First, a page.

Up to 100,000 bonus Velocity Points - American Express® Westpac Altitude Black Bundle
Enjoy up to 100,000 bonus Velocity Points when you apply for the two-card bundle, are approved and meet the minimum spend of $4k on Mastercard and $3k on AMEX - Westpac Altitude Black Mastercard and the American Express Westpac Altitude Black Card. T&Cs apply. New cards only. Click here to apply. Offer ends 31st March 2020. Find out more. Click here to apply.
The annual Christmas / New Year holidays are just around the corner, and with them a bit of welcome time to relax and perhaps catch up on some golf. The weather is warm, the days are long and the greens beckon.
But this is also a chance to take some time to hone your game and make some noticeable improvements in your form without it feeling like work. In fact, it's great to have that clear headspace and 'focus' to practice a little more effectively.
First off, 'practice with purpose'. I am not asking you to hit thousands of golf balls, nor am I asking you to completely revamp your golf swings.
But I think where most golfers go wrong when practicing is they try to hit the golf ball as far as they do on the golf course. Practicing should serve to train the swing as well as training the mind and preparing for the round ahead.
Practicing before a round of golf
Start off with five 20-metre sand wedge pitch shots just to take the tension out of your body and try to build some synchronicity between your arms, club and body.
There's no need to focus on 'technical' aspects of any of these swings. Relax, hit each shot as easily as possible and get the idea of what an easy swing feels like.
Then move onto five 9 iron shots, and again try to hit them as easy as possible. You'll be surprised how much distance you start generating through the tension free swings: remember that a lack of tension helps generate natural speed through the hands, wrists and forearms.
Try to maintain a pre-shot routine when practicing, as it is very easy to lose focus and just start hitting shots, followed by raking another ball and not really thinking about why the last shot was good or not.
Switch to the 5 iron, and another five balls, while really focusing on tension levels and start getting the feeling that the combination of the length and loft of the club are contributing to the distance generated.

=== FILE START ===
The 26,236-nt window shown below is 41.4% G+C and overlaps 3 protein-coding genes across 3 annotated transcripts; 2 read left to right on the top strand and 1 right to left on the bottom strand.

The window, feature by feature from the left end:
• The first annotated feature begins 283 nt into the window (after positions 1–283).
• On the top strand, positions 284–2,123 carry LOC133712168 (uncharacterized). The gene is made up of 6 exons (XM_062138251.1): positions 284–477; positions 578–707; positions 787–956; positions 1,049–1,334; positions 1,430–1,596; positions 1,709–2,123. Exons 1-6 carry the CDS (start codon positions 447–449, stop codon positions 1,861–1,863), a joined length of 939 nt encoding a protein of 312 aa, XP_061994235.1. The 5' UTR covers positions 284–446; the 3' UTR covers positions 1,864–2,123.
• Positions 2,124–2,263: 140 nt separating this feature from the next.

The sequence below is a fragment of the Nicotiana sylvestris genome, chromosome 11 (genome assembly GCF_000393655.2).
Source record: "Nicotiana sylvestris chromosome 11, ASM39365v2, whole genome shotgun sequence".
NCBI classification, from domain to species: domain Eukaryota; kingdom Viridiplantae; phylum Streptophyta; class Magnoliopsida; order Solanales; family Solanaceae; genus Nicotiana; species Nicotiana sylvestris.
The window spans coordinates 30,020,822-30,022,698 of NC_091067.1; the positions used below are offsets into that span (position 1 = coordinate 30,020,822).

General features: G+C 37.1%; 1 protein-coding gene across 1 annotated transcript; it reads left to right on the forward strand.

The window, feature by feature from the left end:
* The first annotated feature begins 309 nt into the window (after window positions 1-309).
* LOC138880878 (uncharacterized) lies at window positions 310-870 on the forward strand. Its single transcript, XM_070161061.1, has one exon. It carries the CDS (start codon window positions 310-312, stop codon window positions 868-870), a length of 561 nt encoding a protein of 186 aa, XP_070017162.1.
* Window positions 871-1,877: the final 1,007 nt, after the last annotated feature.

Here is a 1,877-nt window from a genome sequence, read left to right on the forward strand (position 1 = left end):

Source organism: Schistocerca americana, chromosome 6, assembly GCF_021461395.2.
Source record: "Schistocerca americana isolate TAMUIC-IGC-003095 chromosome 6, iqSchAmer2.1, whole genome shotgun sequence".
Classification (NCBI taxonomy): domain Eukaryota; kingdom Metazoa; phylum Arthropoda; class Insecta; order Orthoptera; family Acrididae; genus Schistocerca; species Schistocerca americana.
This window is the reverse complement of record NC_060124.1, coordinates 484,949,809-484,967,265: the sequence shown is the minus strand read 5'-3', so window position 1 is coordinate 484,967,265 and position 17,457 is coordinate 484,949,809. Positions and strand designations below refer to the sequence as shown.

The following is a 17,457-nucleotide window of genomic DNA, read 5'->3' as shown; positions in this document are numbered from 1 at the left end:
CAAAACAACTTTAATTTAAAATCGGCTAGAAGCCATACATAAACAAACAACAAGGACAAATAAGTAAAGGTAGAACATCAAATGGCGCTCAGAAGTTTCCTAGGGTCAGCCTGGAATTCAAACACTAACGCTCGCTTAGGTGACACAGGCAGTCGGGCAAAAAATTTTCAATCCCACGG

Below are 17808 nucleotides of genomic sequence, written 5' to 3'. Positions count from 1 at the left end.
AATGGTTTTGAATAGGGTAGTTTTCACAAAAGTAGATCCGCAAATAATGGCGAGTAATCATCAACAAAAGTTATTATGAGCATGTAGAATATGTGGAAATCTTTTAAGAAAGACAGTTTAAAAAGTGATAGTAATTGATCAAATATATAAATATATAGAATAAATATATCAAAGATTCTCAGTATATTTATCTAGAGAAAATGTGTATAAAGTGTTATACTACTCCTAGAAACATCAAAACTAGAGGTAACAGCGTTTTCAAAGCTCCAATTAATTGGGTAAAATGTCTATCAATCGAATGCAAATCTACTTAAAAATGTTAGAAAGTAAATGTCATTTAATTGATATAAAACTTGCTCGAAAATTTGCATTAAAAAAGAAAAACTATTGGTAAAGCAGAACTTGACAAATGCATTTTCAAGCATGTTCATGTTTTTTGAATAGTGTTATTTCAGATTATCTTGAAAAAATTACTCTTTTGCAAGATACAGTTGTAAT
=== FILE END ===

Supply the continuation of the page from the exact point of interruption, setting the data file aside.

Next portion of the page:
It's essential to try and understand as well as feel why some of the shots are going well and others not, because you can refer back to these feelings during the round to bounce back from bad shots or continue hitting those good shots.
Hybrids or woods are next – again, with five balls – and now you should really start thinking about the first few holes you'll be playing and how you are going to approach them.
(Remember, you don't have to hit a driver off the first tee or at any hole for that matter, so these hybrids or woods can come in really handy – but if the driver feels right in your hands and on the range, go with it.)
During these practice sessions, use the entire range as a target. Pick out specific targets and give yourself areas on the course where you cannot afford to hit it, plus zones where you absolutely have to land it. This puts a little pressure on you but also allows you to visualise your shots a bit better.
Finish with five drivers. By now, all your efforts should be on preparing for your first tee shot and releasing all tension from your body.
That’s only 25 shots and should stand you in really good stead for a round of golf!
Playing a round of stress-free golf
Unfortunately for most golfers, there is no luxury of getting out on the golf course during the week and hitting a couple of balls on each hole without really thinking about the consequences.
Instead, it's more like playing that round with a scorecard in hand and aiming to post a good score in the club competition.
But if you can, try get out there and play those few holes with very little care, so to speak. Don’t get too hung up about your score. This will get you in the right headspace for a round of golf whether it be in a competition or a round against friends.
Before you get on the first tee set yourself a goal either physically, mentally or both. That goal should be a simple swing thought or a physical feeling.
Here are a couple of examples:
- Today I am only going to swing the club at 60% throughout the entire round
- Easy swings, all day long
- Rotate back with the left shoulder, accelerate through with the right arm
- Smooth, smooth, smooth
- Swing from in to out
- Be the ball!
As you can see, there are all sorts of phrases or mantras you can use. Adopt what is most relevant to you and use it throughout the entire round without wavering. Even if you hit the worst shot of your life, stay with it as it will keep you coming back to the moment.
Visualise your shots and where you want to hit them – block out all the hazards or obstacles that line the fairway – and focus on where you want the ball to finish. This will allow you to commit to your shots and erase any negative thoughts.
Again, the clearer your mind is, the less tension the rest of your body will carry.
Finally, the most important part of a stress free round is to brush off those bad shots. There are 18 holes to contend with, filled with par 3s, 4s and 5s – but at the end of the day it comes down to playing just one shot at a time. A good shot helps, but a bad shot shouldn’t hurt.